- Mental Health
- Substance Use
- Healthy Living
by Amy, Eating Disordes Peer Support Worker
Between March and June 2012, I’ve presented at 22 schools throughout Vancouver for a total of 29 presentations from as young as grade 6 to as old as grade 12 on body image, self-esteem, resiliency, disordered eating and eating disorders.
My presentations are a part of the Provincial Eating Disorder Awareness Week (PEDAW) campaign launched in February 2012. PEDAW is a Province wide effort to raise awareness around prevention and early intervention of eating disorders as well as media literacy, resiliency, building healthy body image and self-esteem. This year’s theme is “Love Our Bodies, Love Ourselves” where we sent out over 5,000 wristbands, have 350+ likes on our facebook page, organized a flashmob, and of course, going to schools to promote awareness of eating disorders.
Through my research for the presentations, I learned a lot about elementary and high school students. Here are just a few of the many things I’ve learned through my presentations:
Make it come alive! Students are not really concerned with minute details. What I think they need to know is that I’m ‘real,’ and not hiding behind a script. I find the more I put myself into what I’m saying, the more alive it will become for them. By telling my personal story, I notice it grabs their attention right away! I’m very passionate in what I’m teaching the students, and I think that breathes life into each presentation.
Magazine photos are a surprising work of art! When I was younger, I used to admire photos in magazines and was in absolute awe at how flawless the women were. I honestly never considered that images were airbrushed or that they were airbrushed to such an extent! While I was preparing and gathering information for the presentations, I already knew about the photos being photoshopped, but what I didn’t know was the exaggerated process that the industry takes to get from photo to print: after spending hours upon hours in hair and makeup, the model has the perfect outfit chosen for them, then they get their photos taken on an expensive set that features the most flattering lighting and where a famous photographer directs them for the best camera angle and pose. Then, after all that, the image is still airbrushed! The students were amazed to see the many ‘before’ and ‘after’ shots that I gathered up for them!
Never talk down to the students. They may lack knowledge and maturity, but I found that the average high school student is better informed today than they ever were. They are instantly connected to worldwide news by their phone, computer, social networks, etc. I think that any presenter who stands in front of them with an attitude of being all wise will lose them. They encounter so much condescending speech in their daily lives that they naturally assume any adult who steps before them will deliver the same. I quickly broke that perception for them.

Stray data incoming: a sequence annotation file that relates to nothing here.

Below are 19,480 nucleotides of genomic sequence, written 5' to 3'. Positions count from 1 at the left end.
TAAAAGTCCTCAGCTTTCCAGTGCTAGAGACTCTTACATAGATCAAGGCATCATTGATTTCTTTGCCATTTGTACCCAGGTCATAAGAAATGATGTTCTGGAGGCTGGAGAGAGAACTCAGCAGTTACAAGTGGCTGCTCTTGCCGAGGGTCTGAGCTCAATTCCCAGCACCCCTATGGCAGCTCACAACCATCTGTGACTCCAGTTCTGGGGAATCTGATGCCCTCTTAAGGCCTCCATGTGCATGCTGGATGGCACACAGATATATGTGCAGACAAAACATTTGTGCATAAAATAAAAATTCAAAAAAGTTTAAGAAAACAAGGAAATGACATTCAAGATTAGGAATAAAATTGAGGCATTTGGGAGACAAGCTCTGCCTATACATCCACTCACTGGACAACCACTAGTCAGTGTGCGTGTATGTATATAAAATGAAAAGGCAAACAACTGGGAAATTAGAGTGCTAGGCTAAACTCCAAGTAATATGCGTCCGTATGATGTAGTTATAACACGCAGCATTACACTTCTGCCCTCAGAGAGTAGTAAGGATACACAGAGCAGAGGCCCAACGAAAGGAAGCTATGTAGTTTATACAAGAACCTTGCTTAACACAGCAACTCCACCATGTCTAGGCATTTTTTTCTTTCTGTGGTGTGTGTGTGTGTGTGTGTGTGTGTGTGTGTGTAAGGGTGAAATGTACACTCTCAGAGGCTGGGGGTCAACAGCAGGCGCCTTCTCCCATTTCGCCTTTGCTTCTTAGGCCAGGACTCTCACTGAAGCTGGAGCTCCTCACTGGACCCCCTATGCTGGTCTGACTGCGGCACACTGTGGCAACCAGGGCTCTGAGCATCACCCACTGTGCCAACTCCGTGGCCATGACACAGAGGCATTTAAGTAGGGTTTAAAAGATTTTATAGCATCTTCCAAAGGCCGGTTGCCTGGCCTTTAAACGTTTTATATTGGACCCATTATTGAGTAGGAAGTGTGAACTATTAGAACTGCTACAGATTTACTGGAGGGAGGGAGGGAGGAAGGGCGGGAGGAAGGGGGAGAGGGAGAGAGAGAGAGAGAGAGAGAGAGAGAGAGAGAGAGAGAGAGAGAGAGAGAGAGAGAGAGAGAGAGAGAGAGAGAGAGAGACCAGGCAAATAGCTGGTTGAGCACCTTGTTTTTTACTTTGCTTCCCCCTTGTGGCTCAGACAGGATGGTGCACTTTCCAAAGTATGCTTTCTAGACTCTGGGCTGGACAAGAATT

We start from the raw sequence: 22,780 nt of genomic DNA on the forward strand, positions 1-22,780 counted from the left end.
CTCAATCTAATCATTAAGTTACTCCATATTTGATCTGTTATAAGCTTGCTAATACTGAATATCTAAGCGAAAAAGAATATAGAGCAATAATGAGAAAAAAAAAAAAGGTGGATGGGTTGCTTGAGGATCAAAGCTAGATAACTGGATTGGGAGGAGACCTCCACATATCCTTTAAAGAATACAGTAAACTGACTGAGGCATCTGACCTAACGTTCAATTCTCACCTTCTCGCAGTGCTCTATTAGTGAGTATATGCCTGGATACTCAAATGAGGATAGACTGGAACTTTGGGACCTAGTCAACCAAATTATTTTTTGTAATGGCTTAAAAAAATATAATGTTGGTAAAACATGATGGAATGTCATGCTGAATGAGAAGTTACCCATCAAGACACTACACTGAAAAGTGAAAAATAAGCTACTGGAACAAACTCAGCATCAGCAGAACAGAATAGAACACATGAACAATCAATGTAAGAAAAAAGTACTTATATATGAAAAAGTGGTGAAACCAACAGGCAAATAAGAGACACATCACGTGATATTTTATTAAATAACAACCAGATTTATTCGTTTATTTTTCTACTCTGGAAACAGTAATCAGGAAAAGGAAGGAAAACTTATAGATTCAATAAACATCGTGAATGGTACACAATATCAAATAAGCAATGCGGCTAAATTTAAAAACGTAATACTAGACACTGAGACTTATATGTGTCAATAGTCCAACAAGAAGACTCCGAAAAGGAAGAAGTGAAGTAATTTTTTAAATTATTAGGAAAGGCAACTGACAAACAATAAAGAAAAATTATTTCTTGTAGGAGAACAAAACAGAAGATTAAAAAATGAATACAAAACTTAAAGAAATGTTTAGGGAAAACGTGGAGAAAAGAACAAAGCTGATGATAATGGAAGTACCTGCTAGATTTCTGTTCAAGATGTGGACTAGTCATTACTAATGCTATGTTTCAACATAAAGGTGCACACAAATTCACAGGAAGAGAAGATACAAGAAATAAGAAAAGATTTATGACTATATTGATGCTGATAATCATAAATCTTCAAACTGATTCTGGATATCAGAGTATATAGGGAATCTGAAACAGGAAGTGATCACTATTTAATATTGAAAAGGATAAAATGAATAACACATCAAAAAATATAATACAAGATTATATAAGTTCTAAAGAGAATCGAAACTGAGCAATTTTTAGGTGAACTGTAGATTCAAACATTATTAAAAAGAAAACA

Your shape or the number on the scale isn’t tied to your self-worth. I was also reminded of some of my invaluable lessons learned back when I was in recovery from an eating disorder. When I was struggling, the shape of my thighs, the rolls on my belly, the clothing size I wore, and the number on the scale all determined my mood and my self-worth. If I wasn’t thin enough, I was worthless. I don’t exactly remember the moment when I ‘clicked’ and changed these thoughts, but it was the students who prompted me with their curious questions to remember some of the factors that helped me overcome this: I realized that beauty comes in all shapes and sizes, I focused less on my appearance, realized that I am much more than my weight, found someone who loves me for me, I had a great support system, etc.
Ignore their ‘masks’. I noticed that shallowness, attitude, or disinterest are masks students often wear, but this rarely indicates who they really are. They may appear untouched on the surface, but then they become deeply moved by stories with real and emotional elements. I always have an open mind when I begin my presentations, and love to see their attention grabbed, one by one.
Presenting was a positive experience that I want to continue doing. It’s daunting to me how many students need help in improving their body image, and I want to keep sharing the knowledge that I gained with my personal recovery from an eating disorder. What lessons have you learned throughout your life about body image? Post it on www.facebook.com/loveourbodiesloveourselves.